Help with pigs
Regarding the pigs in Hilo (“The problem of feral pigs,” Tribune-Herald, Dec. 25): We need to apply pressure to have the Department of Land and Natural Resources and county government quit making excuses and remove the pigs from Hilo town now, while they are young and docile.
There are guys to hire to remove the pigs. Spend our tax dollars to be useful to citizens.
We have to pay to set traps in the neighborhood.
I read with interest the “Volcano Watch” article in your Nov. 19 edition about the unique volcanic nature of the Saddle region of Hawaii Island, but the author of the article was careful to avoid the elephant in the room: the effects of military training at Pohakuloa Training Area on that fragile environment.
I have asked the current commander of PTA if he was aware of any study of the effects of their training on this unique volcanic structure, and he said he was not aware of one. Maybe I am alone in my appreciation of this area of Hawaii Island, but I do not think it is responsible to continue training there unless the potential consequences of that training are fully understood.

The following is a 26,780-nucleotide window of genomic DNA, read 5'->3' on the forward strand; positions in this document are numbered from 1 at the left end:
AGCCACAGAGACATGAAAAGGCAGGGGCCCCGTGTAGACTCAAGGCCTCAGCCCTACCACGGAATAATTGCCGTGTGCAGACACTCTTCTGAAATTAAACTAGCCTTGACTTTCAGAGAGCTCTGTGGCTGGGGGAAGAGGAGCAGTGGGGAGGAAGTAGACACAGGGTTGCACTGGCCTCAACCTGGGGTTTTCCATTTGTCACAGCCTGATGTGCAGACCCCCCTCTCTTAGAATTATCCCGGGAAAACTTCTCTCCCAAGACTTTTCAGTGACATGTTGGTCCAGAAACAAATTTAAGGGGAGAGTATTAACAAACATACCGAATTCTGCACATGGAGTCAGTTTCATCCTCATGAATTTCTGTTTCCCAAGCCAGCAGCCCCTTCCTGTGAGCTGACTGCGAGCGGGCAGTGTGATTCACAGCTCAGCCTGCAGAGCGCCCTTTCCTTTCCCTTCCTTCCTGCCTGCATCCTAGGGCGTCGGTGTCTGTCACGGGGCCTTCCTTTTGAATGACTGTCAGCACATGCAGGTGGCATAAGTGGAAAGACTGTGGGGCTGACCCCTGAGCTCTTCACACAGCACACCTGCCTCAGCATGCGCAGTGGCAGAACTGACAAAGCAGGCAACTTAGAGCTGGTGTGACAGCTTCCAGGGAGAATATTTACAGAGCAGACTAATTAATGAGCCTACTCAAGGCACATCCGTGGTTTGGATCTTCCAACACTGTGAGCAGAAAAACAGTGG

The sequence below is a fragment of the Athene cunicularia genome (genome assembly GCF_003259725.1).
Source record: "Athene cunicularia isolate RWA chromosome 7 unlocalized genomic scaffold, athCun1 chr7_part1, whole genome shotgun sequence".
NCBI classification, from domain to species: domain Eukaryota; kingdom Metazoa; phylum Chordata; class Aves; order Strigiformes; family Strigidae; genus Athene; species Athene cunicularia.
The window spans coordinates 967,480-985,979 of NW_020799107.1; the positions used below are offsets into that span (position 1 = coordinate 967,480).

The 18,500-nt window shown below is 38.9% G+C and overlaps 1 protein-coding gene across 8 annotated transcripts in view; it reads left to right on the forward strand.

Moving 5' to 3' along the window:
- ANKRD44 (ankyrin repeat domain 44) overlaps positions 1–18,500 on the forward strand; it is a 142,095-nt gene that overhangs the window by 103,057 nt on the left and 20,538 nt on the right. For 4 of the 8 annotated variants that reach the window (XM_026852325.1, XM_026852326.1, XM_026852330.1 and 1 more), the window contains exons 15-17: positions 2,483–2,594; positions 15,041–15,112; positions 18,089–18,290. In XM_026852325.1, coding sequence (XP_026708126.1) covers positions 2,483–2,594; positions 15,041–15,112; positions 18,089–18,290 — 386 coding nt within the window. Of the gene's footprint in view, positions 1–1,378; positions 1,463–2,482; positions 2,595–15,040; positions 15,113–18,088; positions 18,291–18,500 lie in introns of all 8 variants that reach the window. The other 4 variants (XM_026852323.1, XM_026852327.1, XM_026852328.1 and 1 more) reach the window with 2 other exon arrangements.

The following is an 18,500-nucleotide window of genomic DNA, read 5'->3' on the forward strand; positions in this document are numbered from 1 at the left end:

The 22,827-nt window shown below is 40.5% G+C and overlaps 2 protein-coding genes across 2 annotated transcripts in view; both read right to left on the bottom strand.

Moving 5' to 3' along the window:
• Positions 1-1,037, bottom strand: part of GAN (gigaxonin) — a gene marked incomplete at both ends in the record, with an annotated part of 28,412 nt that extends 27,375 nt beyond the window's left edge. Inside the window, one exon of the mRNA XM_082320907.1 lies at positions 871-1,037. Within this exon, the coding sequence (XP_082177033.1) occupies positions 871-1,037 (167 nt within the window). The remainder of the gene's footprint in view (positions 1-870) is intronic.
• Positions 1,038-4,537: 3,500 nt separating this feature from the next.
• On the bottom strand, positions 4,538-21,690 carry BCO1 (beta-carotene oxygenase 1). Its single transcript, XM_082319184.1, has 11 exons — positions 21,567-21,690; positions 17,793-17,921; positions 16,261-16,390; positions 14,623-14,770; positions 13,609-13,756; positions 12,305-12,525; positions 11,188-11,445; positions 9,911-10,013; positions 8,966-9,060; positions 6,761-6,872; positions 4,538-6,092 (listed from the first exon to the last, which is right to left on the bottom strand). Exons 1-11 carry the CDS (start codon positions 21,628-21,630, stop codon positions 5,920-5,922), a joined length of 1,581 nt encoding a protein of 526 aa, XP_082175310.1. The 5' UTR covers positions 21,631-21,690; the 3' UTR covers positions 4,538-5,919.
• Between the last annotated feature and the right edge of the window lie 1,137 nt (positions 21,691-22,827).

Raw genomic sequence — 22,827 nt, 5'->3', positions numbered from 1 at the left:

When I was examining a document from the environmental impact statement process that the Stryker project initiated, I saw a reference to the scope of the EIS and among them was impacts to natural resources, including sensitive geologic areas.
The land beneath PTA is shared by three distinct volcanoes at different stages of development, with unique chemical compositions. This creates a situation that is probably as extraordinary as any on our planet, with an ecosystem that reflects it. The Saddle region is undoubtedly a sensitive geologic region, as well as an important part of the cultural landscape, and the entire area should be considered a bird sanctuary.
If the U.S. military is ever going to be serious about promoting peace instead of endless war, they need to clean up the mess they create wherever they go, and what better place to begin that process than PTA?